[Page H535]
From the Congressional Record Online through the Government Publishing Office [www.gpo.gov]

                              {time}  1915

  (Mr. CLYBURN asked and was given permission to address the House for 
1 minute and to revise and extend his remarks.)
  Mr. CLYBURN. Madam Speaker, I rise today to address what I call the 
tale of two Kings, one a Member of this body who wondered out loud to 
The New York Times why the terms ``white nationalism'' and ``white 
supremacy'' are offensive.
  I would say to my colleague that the terms are offensive because the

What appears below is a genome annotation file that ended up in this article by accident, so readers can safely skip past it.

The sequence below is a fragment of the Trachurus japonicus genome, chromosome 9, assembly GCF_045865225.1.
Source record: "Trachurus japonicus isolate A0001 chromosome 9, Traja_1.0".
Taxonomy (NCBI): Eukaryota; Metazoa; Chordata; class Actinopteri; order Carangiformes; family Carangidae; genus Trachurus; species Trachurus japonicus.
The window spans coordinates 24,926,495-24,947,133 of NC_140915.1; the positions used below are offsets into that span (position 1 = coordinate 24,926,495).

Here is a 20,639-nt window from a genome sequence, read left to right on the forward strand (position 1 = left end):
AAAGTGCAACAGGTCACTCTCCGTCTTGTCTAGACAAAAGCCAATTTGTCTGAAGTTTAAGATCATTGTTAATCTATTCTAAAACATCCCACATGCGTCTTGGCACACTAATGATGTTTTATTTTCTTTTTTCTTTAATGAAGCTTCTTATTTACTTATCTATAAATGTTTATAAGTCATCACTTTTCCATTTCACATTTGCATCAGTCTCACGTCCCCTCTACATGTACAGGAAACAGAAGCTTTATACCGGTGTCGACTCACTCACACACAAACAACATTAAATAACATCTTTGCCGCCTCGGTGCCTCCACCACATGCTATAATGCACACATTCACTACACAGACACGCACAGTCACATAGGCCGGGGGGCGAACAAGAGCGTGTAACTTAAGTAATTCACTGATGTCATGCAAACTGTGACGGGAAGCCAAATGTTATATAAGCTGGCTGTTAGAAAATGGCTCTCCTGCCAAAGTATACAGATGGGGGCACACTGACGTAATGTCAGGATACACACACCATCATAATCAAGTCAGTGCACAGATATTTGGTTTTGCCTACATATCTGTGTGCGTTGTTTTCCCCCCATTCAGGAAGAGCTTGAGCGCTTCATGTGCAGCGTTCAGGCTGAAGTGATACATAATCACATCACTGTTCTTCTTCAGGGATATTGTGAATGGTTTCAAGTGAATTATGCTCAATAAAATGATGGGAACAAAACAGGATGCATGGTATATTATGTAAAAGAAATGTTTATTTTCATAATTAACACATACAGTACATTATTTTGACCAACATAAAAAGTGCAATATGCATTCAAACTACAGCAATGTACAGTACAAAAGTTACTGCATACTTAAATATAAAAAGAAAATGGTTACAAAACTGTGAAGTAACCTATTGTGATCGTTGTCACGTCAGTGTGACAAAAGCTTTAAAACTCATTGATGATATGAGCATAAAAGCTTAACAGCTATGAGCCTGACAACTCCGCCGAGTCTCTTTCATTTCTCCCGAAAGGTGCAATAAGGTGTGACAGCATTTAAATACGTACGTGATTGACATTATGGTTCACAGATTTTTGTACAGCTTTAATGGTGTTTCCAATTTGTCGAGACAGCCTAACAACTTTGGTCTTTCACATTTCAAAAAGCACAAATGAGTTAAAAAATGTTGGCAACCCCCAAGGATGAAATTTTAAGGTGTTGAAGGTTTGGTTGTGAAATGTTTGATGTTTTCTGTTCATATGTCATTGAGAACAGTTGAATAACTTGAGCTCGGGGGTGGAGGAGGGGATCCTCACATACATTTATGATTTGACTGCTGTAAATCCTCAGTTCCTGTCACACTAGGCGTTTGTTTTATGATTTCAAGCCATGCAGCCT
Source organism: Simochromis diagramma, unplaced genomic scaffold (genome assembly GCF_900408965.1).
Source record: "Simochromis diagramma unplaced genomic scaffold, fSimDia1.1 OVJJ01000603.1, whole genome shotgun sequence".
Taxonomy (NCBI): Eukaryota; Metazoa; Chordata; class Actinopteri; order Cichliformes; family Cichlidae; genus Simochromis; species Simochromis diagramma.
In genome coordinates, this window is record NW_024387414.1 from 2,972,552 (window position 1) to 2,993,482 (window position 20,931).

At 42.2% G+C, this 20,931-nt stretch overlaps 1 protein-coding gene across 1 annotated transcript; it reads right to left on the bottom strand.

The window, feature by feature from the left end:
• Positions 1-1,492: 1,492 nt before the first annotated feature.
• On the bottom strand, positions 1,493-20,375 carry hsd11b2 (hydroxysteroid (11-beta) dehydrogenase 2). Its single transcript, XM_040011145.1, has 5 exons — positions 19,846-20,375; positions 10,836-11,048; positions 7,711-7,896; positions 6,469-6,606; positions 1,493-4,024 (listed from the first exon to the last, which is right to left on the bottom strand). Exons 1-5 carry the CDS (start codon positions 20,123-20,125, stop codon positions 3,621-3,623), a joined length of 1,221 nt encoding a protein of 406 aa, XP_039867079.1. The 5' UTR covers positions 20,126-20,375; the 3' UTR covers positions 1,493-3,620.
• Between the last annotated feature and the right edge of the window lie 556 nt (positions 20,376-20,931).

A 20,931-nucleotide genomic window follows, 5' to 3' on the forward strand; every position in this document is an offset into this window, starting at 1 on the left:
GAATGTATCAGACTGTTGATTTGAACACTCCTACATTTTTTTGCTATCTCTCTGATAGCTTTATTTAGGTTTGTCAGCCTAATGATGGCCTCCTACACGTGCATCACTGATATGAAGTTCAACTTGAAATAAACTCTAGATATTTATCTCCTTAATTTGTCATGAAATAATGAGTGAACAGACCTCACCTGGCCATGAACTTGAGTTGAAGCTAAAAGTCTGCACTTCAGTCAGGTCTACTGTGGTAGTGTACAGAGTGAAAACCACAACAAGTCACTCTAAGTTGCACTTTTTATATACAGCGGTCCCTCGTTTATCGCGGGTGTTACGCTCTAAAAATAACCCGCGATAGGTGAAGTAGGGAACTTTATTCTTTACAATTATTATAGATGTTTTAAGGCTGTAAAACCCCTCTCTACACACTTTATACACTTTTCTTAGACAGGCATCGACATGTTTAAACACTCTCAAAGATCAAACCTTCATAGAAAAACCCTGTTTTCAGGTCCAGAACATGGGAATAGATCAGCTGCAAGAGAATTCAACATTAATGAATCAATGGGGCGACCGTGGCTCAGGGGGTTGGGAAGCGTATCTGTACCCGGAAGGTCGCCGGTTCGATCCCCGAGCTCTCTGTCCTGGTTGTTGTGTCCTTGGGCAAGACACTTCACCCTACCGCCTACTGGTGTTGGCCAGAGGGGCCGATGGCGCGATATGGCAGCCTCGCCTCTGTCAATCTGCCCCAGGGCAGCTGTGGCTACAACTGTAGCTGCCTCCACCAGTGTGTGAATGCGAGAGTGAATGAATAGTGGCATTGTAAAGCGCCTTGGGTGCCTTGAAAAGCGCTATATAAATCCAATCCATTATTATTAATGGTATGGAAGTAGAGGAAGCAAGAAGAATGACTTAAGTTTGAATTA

concepts are evil. And we have been counseled by Edmund Burke that all 
that is required for evil to triumph is for good men to do nothing.
  I have just introduced a resolution to express this august body's 
disapproval of Mr. King's comments and condemnation of white 
nationalism and white supremacy in all forms.
  Today, I denounce the words of Representative   Steve King, and I do 
so invoking the words of another King, Dr. Martin Luther King, Jr., 
who, if he had been allowed to live, would be celebrating his 90th 
birthday tomorrow.
  Dr. King counseled that: ``We are going to be made to repent, not 
just for the hateful words and deeds of bad people, but for the 
appalling silence of good people.''
  Madam Speaker, I call on my colleagues on both sides of the aisle to 
join me in breaking the deafening silence and letting our resounding 
condemnation be heard.